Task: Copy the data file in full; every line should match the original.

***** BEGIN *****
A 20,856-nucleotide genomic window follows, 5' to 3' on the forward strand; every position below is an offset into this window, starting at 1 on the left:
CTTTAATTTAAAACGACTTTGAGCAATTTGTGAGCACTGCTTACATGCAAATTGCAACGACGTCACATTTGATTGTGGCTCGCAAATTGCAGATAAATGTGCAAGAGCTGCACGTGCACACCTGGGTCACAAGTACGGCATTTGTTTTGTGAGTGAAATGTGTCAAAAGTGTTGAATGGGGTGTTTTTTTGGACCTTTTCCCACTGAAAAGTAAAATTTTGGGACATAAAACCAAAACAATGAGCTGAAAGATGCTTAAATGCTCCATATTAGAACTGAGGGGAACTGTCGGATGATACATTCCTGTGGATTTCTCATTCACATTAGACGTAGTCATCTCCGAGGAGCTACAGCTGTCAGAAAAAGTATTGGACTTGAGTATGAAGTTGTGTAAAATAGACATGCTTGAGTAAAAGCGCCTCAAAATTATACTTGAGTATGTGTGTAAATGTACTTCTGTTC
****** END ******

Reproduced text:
A 20,856-nucleotide genomic window follows, 5' to 3' on the forward strand; every position below is an offset into this window, starting at 1 on the left:
CTTTAATTTAAAACGACTTTGAGCAATTTGTGAGCACTGCTTACATGCAAATTGCAACGACGTCACATTTGATTGTGGCTCGCAAATTGCAGATAAATGTGCAAGAGCTGCACGTGCACACCTGGGTCACAAGTACGGCATTTGTTTTGTGAGTGAAATGTGTCAAAAGTGTTGAATGGGGTGTTTTTTTGGACCTTTTCCCACTGAAAAGTAAAATTTTGGGACATAAAACCAAAACAATGAGCTGAAAGATGCTTAAATGCTCCATATTAGAACTGAGGGGAACTGTCGGATGATACATTCCTGTGGATTTCTCATTCACATTAGACGTAGTCATCTCCGAGGAGCTACAGCTGTCAGAAAAAGTATTGGACTTGAGTATGAAGTTGTGTAAAATAGACATGCTTGAGTAAAAGCGCCTCAAAATTATACTTGAGTATGTGTGTAAATGTACTTCTGTTC